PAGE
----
NAFA member, Adam Meredith, President of AOPA Aviation Finance Company, answers your aviation loan questions.
Q: What's the minimum purchase price to obtain a 10-year loan? I'm looking at aircraft in the $20K-$30K range after 1960.
A: Thank you for reaching out. The minimum loan amount required for a 10-year term is $20,000. This is after the minimum 15% down payment. Therefore, the minimum purchase price should be around $24,000. Please feel free to give us a call as you get closer to purchasing. We always recommend that AOPA pilots get pre-approved as they shop.
Q: I'm thinking of buying my first plane. Would you finance an experimental one? The one I am looking at this moment is a SONEX 2016, tri-gear, with asking price of $39K. What is rate and term?
A: A number of our lenders offer financing on experimental aircraft. In some cases, a lender may require that the aircraft have an appraisal. Our account executives will discuss that requirement with you early in the application process. A SONEX is common enough that an appraisal is not likely needed. For a purchase price of $39,000 rates will fall around 7.5% for 10 years. Keep in touch as you search. Our account executives can help with providing rate quotes and valuations as you shop around.
This article was originally published by AOPA Aviation Finance Company on June 12, 2019.
Painting the Financial Picture see more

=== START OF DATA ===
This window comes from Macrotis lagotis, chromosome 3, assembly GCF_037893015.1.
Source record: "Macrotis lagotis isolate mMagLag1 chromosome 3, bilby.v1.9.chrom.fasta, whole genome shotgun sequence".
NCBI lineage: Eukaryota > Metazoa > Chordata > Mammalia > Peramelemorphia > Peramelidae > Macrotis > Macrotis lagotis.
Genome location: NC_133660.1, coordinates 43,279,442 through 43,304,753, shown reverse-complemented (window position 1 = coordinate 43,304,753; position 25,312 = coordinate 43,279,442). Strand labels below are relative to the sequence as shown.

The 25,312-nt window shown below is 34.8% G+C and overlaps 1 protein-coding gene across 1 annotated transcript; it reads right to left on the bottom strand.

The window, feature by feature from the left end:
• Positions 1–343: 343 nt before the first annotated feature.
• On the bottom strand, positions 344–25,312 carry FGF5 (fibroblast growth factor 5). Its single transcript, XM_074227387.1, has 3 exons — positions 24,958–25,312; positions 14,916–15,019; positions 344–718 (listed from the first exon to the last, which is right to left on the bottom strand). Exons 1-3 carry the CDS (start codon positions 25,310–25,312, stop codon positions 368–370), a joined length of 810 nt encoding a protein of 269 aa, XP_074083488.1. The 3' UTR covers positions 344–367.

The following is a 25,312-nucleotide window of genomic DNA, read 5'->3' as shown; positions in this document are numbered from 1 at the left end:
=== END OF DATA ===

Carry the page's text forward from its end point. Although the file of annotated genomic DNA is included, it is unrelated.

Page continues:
NAFA member Adam Meredith, President of AOPA Aviation Finance Company, shares what items you need when preparing to finance an aircraft.
"You don't really need all of this financial information, do you?" It’s a question often asked by AOPA Finance clients. Yes, yes we do. If you want the lowest rate, the most competitive structuring, the least amount down, and the lowest payment, an exhaustive analysis of your credit worthiness must be made.
IRS Schedule Cs or Schedule Es are not enough. While they may indicate whether the ownership structure has any pass-through income on an individual's tax return, the description of that pass-through income is summarized as a line item or two. Likewise, K-1s only indicate percentages of a shareholder’s income and liabilities. Line items and percentages don’t tell the whole story. Full tax returns do.
Global Cash Flow
Your tax summaries may show cash going from one related entity to another. But are you actually taking from the “left pocket and putting it in the right pocket?” If so, that isn't real money, is it? The lender will net that out of your “global cash flow.” Global cash flow—also known as a Consolidated Statement of Cash Flows—is a listing of all the various entities in which a person has ownership and what their net cash flow from all the entities is.
And then there’s the global debt schedule.
Global Debt Schedule